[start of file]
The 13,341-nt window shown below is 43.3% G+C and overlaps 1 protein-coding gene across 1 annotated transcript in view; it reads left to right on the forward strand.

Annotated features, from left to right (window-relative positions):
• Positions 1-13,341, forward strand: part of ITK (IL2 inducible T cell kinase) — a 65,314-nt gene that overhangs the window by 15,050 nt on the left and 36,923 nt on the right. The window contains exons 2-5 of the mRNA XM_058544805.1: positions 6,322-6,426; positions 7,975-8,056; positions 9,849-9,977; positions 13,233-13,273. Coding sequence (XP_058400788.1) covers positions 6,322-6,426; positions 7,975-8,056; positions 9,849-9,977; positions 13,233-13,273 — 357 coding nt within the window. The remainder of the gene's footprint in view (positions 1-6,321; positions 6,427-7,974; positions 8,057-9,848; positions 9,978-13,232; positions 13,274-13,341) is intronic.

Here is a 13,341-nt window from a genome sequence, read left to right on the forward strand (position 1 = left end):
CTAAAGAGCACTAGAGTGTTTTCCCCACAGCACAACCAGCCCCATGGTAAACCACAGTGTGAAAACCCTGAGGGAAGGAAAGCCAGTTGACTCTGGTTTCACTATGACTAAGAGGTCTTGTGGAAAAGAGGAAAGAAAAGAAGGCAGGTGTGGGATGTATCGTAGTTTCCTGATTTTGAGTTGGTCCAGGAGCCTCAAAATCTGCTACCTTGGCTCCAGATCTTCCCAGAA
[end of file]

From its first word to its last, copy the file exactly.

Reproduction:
The 13,341-nt window shown below is 43.3% G+C and overlaps 1 protein-coding gene across 1 annotated transcript in view; it reads left to right on the forward strand.

Annotated features, from left to right (window-relative positions):
• Positions 1-13,341, forward strand: part of ITK (IL2 inducible T cell kinase) — a 65,314-nt gene that overhangs the window by 15,050 nt on the left and 36,923 nt on the right. The window contains exons 2-5 of the mRNA XM_058544805.1: positions 6,322-6,426; positions 7,975-8,056; positions 9,849-9,977; positions 13,233-13,273. Coding sequence (XP_058400788.1) covers positions 6,322-6,426; positions 7,975-8,056; positions 9,849-9,977; positions 13,233-13,273 — 357 coding nt within the window. The remainder of the gene's footprint in view (positions 1-6,321; positions 6,427-7,974; positions 8,057-9,848; positions 9,978-13,232; positions 13,274-13,341) is intronic.

Here is a 13,341-nt window from a genome sequence, read left to right on the forward strand (position 1 = left end):
CTAAAGAGCACTAGAGTGTTTTCCCCACAGCACAACCAGCCCCATGGTAAACCACAGTGTGAAAACCCTGAGGGAAGGAAAGCCAGTTGACTCTGGTTTCACTATGACTAAGAGGTCTTGTGGAAAAGAGGAAAGAAAAGAAGGCAGGTGTGGGATGTATCGTAGTTTCCTGATTTTGAGTTGGTCCAGGAGCCTCAAAATCTGCTACCTTGGCTCCAGATCTTCCCAGAA